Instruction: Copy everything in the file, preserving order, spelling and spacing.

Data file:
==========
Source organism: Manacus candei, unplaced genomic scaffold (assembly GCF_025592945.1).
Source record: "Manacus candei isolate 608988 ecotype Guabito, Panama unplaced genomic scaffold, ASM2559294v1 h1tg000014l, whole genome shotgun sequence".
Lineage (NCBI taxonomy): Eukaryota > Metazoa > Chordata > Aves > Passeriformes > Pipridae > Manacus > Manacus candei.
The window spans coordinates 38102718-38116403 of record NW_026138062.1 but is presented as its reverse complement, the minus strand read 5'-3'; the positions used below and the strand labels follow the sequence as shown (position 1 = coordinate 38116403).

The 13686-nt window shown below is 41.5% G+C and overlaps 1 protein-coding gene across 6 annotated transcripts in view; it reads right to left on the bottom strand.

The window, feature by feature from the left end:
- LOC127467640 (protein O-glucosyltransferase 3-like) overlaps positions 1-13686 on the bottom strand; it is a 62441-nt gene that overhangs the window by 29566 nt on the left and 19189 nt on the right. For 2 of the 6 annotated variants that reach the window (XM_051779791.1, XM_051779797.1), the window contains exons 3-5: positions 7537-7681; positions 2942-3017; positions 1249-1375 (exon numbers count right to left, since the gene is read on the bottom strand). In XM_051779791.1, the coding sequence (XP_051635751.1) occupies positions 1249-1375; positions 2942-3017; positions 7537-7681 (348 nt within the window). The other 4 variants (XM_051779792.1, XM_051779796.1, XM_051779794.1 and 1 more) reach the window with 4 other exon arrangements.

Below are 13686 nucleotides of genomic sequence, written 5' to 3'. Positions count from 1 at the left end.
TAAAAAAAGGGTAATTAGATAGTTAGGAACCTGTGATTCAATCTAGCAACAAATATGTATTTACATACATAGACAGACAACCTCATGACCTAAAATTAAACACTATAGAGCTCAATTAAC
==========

Source organism: Manacus candei, unplaced genomic scaffold (assembly GCF_025592945.1).
Source record: "Manacus candei isolate 608988 ecotype Guabito, Panama unplaced genomic scaffold, ASM2559294v1 h1tg000014l, whole genome shotgun sequence".
Lineage (NCBI taxonomy): Eukaryota > Metazoa > Chordata > Aves > Passeriformes > Pipridae > Manacus > Manacus candei.
The window spans coordinates 38102718-38116403 of record NW_026138062.1 but is presented as its reverse complement, the minus strand read 5'-3'; the positions used below and the strand labels follow the sequence as shown (position 1 = coordinate 38116403).

The 13686-nt window shown below is 41.5% G+C and overlaps 1 protein-coding gene across 6 annotated transcripts in view; it reads right to left on the bottom strand.

The window, feature by feature from the left end:
- LOC127467640 (protein O-glucosyltransferase 3-like) overlaps positions 1-13686 on the bottom strand; it is a 62441-nt gene that overhangs the window by 29566 nt on the left and 19189 nt on the right. For 2 of the 6 annotated variants that reach the window (XM_051779791.1, XM_051779797.1), the window contains exons 3-5: positions 7537-7681; positions 2942-3017; positions 1249-1375 (exon numbers count right to left, since the gene is read on the bottom strand). In XM_051779791.1, the coding sequence (XP_051635751.1) occupies positions 1249-1375; positions 2942-3017; positions 7537-7681 (348 nt within the window). The other 4 variants (XM_051779792.1, XM_051779796.1, XM_051779794.1 and 1 more) reach the window with 4 other exon arrangements.

Below are 13686 nucleotides of genomic sequence, written 5' to 3'. Positions count from 1 at the left end.
TAAAAAAAGGGTAATTAGATAGTTAGGAACCTGTGATTCAATCTAGCAACAAATATGTATTTACATACATAGACAGACAACCTCATGACCTAAAATTAAACACTATAGAGCTCAATTAAC